• “This year’s report highlights our progress against existing commitments and sets forth new goals as we continue to embed sustainability into our operations and build healthier communities with our partners,” said Roma McCaig, Campbell’s Vice President of Corporate Responsibility and Sustainability.
  • In fiscal 2019, Campbell was named one of the 100 Best Corporate Citizens by Corporate Responsibility Magazine and one of the 100 Most Sustainable Companies in the World by Corporate Knights.

Local Governments Across the County File Legal Brief Challenging EPA’s Failure to Address Power Plant Pollution (Climate Law Blog)

  • Today, the Sabin Center filed an amicus brief on behalf of local governments in support of state and environmental petitioners in American Lung Association v. EPA, the lawsuit challenging the Environmental Protection Agency (EPA)’s repeal of the Clean Power Plan and the dangerously weak replacement rule.
  • The Clean Power Plan was the Obama Administration’s rule regulating greenhouse gas emissions from fossil fuel-fired power plants, the nation’s largest stationary source of climate pollution.
  • The rule was expected to reduce carbon dioxide emissions by approximately 30% by 2030.

Explainer: How the U.S. could use taxpayer dollars to save oil and energy companies (Reuters)

  • President Donald Trump said: “The energy business is very important to me, and we’re going to build it up.” About half of the top 60 independent companies in the U.S. oil and energy sector could be forced here into bankruptcy, after oil prices plunged 75% this year, sending prices to levels well below what companies and advisers had modeled in worst-case scenarios.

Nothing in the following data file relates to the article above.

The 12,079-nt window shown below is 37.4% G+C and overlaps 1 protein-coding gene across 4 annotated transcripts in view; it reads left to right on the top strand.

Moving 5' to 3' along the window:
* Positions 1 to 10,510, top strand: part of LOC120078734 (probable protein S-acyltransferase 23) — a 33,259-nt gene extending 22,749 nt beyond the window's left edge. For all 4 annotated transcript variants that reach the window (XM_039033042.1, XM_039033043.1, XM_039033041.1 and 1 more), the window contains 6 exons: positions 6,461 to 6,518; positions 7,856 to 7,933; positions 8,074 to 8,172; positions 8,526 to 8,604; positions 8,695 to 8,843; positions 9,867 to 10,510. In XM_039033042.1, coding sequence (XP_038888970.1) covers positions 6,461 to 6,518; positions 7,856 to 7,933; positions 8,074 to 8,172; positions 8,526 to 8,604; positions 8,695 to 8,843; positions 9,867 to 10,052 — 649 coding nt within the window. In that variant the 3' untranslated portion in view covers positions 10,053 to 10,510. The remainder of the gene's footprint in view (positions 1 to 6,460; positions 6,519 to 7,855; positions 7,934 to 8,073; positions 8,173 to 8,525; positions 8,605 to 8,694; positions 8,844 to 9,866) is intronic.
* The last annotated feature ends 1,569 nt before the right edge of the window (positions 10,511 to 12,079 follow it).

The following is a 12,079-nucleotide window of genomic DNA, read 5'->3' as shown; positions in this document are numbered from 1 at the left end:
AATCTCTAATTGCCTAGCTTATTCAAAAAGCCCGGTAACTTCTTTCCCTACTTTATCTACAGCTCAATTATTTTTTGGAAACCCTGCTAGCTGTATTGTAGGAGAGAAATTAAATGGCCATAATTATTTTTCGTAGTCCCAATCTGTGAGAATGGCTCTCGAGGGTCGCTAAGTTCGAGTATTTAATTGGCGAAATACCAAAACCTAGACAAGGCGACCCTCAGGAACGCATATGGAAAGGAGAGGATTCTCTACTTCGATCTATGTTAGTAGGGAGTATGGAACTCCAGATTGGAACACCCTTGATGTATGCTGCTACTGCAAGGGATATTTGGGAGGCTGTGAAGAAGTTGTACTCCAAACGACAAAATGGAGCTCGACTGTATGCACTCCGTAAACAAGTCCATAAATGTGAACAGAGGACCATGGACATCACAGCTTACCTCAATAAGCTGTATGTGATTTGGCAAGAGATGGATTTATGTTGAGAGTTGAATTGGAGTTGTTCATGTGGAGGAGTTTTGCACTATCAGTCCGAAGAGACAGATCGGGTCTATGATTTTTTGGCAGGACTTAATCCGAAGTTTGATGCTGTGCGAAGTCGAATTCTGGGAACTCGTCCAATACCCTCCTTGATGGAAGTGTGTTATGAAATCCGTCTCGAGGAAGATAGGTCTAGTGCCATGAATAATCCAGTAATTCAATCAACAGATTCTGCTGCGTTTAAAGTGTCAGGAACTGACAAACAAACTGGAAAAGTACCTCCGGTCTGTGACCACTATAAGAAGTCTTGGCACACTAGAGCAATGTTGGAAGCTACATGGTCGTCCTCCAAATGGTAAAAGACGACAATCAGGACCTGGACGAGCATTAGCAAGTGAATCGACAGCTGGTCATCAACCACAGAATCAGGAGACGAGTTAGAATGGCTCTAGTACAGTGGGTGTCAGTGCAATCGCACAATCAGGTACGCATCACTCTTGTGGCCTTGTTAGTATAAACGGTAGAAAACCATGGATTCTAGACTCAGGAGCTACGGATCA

• Some energy companies qualified for the Treasury’s $349 billion “small business” payroll lending program, including coal company Hallador Energy Co. Others could nab some of the next $310 billion in funding.

Dutch officials reveal measures to cut emissions after court ruling (Guardian)

  • Green activists claim victory as government will spend €3bn on new climate initiatives.
  • The Dutch government has announced measures including huge cuts to coal use, garden greening and limits on livestock herds as part of its plan to lower emissions to comply with a supreme court ruling.
  • “For many people this will give hope that it is possible to use the law as a strategic instrument for change.” After a seven-year legal battle, the supreme court in the Hague ordered the government in December to reduce emissions by 15 megatonnes in 2020.
  • Along with earlier steps – including lower speed limits to control emissions of nitrogen dioxide, €2bn for rooftop solar and other forms of renewable energy, solar panels on all school rooftops, more sustainable forestry and changes in the use of concrete, the measures are expected to save 8 megatonnes of emissions this year and provide extra benefits in terms of air quality and wildlife habitat.